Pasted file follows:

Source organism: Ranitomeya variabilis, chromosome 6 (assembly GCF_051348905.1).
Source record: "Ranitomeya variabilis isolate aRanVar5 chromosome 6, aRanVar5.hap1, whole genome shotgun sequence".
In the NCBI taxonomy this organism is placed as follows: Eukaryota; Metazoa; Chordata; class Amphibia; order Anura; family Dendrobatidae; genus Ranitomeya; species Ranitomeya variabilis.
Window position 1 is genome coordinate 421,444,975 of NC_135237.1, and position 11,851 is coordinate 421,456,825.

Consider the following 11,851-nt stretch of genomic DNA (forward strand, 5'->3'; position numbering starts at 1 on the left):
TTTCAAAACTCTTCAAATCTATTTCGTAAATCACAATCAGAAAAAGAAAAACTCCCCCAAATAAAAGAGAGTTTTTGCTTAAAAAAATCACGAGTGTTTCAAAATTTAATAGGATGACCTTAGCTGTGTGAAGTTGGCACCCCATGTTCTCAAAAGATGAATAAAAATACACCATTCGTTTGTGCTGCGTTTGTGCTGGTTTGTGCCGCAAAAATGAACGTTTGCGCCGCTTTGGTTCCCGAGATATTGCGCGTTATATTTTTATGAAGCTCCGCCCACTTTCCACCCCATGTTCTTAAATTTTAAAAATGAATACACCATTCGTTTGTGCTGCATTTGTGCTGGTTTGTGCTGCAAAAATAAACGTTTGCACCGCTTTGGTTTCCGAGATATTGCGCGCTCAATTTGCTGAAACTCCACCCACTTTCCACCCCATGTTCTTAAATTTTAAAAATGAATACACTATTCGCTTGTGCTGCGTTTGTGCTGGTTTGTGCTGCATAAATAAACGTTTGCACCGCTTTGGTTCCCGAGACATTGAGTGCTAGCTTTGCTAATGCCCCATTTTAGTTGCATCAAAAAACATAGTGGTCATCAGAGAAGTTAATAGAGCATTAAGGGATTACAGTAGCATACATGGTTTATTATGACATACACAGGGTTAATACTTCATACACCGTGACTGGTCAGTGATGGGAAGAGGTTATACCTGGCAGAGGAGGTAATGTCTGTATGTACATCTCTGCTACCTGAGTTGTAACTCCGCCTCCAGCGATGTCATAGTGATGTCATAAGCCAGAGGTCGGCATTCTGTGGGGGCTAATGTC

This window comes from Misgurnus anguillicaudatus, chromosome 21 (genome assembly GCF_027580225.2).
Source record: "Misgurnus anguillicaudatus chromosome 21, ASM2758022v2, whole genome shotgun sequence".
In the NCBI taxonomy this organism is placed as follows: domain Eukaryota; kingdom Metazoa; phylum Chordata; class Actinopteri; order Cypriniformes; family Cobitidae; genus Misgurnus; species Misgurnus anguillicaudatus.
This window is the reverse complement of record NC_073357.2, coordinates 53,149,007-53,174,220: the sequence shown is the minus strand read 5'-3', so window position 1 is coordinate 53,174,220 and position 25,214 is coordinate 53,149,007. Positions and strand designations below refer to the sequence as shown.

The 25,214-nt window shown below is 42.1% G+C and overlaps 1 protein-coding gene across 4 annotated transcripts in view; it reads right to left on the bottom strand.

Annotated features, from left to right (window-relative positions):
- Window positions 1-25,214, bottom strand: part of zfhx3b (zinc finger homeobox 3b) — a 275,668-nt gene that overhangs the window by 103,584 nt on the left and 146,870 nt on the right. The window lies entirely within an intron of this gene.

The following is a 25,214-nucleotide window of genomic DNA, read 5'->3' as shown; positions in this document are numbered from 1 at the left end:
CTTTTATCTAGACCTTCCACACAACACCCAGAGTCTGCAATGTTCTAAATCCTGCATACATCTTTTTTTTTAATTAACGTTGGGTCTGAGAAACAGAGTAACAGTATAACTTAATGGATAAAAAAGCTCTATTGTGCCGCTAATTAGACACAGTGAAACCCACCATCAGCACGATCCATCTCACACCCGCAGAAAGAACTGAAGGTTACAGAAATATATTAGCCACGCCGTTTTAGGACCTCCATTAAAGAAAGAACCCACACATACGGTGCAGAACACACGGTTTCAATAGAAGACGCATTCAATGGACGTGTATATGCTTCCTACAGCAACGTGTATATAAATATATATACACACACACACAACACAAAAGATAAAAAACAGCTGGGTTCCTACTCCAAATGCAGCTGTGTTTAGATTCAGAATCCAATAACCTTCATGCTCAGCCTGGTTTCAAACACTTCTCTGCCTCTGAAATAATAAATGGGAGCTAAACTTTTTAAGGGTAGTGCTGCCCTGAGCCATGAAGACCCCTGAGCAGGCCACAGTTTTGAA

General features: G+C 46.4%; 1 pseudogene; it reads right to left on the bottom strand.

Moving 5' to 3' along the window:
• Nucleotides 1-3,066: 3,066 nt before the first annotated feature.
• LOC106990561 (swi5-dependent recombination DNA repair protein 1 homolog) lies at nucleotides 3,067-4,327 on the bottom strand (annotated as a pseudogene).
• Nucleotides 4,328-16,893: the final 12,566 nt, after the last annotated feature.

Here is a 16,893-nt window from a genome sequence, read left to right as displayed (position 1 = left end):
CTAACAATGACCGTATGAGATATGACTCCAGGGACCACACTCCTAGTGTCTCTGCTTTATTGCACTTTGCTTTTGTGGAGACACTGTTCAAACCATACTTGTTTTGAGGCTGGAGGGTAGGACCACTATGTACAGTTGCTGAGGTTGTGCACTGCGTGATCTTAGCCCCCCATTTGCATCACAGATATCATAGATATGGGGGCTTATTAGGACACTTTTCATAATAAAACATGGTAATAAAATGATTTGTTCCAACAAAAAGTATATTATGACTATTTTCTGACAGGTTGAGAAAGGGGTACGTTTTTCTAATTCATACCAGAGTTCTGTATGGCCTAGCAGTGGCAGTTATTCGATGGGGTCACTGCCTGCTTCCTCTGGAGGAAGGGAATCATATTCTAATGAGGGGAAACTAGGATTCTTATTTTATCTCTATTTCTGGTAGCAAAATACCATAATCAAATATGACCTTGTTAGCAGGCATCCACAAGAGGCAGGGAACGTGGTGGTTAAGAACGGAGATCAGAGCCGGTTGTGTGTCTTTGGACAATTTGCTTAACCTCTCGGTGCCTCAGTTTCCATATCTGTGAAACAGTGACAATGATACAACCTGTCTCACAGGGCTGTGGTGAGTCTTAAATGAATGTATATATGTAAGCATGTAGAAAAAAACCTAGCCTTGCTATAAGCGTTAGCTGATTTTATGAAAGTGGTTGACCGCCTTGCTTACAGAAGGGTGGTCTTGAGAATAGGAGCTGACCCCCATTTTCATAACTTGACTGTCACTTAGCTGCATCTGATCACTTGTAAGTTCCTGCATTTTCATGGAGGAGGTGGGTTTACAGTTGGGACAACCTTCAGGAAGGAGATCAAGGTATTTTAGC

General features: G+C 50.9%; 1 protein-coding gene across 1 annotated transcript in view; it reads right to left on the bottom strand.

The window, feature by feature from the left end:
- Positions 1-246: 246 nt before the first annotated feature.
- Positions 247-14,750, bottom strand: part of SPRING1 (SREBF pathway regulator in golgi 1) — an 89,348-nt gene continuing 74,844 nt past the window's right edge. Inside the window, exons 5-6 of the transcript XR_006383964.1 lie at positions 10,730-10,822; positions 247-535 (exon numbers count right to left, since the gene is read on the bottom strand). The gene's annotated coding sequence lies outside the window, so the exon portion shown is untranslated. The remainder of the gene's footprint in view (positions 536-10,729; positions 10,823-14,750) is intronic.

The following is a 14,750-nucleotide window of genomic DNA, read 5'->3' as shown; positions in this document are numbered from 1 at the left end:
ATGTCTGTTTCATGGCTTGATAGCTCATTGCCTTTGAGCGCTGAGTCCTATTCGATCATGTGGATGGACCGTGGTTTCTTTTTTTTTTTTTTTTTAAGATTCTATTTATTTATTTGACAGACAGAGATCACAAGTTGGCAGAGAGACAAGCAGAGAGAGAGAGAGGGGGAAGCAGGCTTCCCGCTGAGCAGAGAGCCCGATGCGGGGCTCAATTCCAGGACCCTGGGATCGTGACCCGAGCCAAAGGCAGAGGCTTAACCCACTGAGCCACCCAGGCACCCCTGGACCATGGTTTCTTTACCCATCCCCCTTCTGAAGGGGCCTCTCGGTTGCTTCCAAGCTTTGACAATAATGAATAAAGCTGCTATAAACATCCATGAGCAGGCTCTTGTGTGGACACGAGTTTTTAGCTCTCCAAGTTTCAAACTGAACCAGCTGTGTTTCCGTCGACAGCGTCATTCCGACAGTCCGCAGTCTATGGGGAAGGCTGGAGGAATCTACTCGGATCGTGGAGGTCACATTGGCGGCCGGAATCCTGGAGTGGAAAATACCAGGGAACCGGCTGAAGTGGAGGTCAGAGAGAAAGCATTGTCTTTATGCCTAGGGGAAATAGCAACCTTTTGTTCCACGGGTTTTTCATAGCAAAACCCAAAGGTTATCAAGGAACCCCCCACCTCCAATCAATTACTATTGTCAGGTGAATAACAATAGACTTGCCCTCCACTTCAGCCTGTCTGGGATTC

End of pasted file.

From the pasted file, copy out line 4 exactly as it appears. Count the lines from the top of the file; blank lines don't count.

Window position 1 is genome coordinate 421,444,975 of NC_135237.1, and position 11,851 is coordinate 421,456,825.